Our work to develop a Code of Practice for houseboats in Alleppey, India continues to progress well. This is an important project which promises to bring tangible benefits to the communities and environments of the backwaters. The enthusiasm shown for the initiative amongst all the stakeholders, including government departments and many of the houseboat operators has been encouraging. However, state elections in 2016 have meant that new alliances have needed to be forged with government which this has led to some delays. Thankfully though they are supportive of our work and seem willing to take on board many of our suggestions.
The crucial next step is to complete our report on the practical challenges facing houseboats wishing to comply with our Code. With Tourism Concern’s support The Environment Collaborative (TEC) – our local partners in India – have spent several months conducting surveys and interviews with houseboat owners in both Alleppey and Kumarakom – the most popular centres for backwaters tourism. Working with the Institute of Management Studies (Kerala University) 100 surveys have been completed in Alleppey and 50 in Kumarakom, the findings from which are currently being analysed. A report is due soon, which will include a list of those operators that have signed up to our Code of Conduct. Our findings will be shared with the Department of Tourism and the Department of Planning.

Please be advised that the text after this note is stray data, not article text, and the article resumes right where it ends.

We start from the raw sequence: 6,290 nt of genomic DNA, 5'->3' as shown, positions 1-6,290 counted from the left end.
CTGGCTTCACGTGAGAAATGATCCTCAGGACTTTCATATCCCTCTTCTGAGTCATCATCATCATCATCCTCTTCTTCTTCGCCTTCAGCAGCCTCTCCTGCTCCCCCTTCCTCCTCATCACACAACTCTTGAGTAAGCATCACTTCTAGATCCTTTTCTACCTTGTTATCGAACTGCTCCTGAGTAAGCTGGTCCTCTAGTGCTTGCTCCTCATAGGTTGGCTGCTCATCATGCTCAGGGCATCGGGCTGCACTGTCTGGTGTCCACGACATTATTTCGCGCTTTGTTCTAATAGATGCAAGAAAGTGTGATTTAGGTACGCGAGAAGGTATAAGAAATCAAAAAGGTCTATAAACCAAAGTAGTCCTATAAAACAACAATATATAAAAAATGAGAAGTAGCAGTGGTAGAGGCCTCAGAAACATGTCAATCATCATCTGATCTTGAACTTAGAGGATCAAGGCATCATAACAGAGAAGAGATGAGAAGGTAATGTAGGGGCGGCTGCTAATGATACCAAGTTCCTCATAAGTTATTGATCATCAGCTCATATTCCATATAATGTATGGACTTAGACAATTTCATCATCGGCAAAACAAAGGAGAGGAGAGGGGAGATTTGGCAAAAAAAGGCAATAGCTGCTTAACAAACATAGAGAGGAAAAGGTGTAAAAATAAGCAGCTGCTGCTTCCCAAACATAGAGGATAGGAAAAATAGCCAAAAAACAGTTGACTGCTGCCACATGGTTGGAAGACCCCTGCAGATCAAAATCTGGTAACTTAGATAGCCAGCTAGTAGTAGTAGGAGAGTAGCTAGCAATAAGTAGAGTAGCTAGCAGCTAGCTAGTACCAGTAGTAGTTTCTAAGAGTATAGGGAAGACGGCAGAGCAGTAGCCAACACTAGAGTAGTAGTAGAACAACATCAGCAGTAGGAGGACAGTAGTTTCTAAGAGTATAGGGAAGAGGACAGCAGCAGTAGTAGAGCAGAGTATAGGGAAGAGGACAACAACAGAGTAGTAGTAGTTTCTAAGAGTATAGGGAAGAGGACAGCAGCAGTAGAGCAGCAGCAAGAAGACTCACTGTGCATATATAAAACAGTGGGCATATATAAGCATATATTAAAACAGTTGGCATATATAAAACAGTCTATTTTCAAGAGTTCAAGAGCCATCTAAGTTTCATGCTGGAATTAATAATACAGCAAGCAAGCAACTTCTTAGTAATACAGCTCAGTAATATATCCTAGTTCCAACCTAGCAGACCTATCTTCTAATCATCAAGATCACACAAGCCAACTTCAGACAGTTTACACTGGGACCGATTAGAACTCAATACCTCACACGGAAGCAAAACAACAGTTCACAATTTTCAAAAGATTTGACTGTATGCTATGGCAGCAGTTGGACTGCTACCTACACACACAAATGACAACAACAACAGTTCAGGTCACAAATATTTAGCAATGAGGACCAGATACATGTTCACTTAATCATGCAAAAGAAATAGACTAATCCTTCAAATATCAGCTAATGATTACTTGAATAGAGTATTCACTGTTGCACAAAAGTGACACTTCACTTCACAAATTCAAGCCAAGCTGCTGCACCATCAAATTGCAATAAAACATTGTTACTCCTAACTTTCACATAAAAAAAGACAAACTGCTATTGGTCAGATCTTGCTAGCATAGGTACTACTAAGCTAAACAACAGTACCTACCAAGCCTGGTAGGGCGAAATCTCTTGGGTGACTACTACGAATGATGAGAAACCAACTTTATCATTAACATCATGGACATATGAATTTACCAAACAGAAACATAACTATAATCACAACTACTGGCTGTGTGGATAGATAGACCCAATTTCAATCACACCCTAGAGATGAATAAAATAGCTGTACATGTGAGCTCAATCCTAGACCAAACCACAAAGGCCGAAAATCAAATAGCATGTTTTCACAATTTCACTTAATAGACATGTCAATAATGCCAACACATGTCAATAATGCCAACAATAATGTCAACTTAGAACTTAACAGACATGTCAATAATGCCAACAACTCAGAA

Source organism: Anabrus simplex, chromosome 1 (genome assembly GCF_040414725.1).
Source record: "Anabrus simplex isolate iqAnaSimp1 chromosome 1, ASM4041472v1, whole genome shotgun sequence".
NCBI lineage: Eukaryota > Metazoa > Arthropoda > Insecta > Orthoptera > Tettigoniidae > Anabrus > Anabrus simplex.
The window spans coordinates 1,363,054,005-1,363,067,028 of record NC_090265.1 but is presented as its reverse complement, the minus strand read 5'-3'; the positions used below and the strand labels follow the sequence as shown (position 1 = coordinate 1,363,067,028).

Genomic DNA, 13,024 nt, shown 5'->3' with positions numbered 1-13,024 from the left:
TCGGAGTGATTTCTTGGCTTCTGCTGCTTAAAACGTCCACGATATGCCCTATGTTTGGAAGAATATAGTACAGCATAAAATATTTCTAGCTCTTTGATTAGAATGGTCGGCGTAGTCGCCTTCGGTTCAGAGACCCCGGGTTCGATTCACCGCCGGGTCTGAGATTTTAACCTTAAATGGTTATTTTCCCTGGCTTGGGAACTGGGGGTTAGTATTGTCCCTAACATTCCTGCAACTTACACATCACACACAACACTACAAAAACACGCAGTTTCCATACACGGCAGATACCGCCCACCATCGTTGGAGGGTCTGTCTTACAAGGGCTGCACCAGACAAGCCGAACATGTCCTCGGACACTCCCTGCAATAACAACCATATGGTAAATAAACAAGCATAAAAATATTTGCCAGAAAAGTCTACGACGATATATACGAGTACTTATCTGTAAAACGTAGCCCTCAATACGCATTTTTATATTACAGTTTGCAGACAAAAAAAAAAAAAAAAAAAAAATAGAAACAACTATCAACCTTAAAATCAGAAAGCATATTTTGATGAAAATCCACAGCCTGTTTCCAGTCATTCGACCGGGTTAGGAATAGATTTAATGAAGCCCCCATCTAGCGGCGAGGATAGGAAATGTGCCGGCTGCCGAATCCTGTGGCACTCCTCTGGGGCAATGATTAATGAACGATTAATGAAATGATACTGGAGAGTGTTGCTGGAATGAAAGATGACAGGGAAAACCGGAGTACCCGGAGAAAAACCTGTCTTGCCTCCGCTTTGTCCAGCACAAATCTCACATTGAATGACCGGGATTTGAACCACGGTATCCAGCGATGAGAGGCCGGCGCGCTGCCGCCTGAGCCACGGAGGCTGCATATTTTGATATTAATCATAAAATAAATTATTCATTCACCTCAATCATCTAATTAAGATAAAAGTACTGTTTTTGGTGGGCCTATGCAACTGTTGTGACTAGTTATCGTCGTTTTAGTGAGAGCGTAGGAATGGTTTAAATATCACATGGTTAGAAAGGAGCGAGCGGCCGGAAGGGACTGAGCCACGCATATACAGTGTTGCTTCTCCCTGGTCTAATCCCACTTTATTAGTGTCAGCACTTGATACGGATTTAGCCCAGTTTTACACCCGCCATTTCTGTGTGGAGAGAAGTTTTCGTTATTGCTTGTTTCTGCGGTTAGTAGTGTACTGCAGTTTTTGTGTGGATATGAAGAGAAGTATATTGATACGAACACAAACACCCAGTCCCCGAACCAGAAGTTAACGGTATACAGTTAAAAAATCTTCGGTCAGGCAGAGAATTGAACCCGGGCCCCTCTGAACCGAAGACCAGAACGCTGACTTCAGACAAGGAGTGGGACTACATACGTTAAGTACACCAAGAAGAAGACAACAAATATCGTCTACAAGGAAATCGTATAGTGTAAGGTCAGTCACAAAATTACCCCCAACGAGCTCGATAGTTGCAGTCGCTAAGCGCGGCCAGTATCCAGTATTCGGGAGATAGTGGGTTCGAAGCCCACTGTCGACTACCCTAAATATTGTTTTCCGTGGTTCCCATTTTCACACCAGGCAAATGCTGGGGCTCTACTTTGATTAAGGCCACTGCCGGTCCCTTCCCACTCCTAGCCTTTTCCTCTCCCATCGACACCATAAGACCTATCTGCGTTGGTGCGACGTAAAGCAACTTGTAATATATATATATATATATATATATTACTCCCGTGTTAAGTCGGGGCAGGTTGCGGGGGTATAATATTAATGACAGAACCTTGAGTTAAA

The surveys and interviews explore various aspects of our code including seeking practical ways to help operators of boats comply with its principles. We are planning to work with a few ‘model’ boats to help them towards full compliance which will in turn inform both ourselves and the Keralan government about the costs and other obstacles than must be faced in order to ensure backwaters tourism is a sustainable and ethical sector.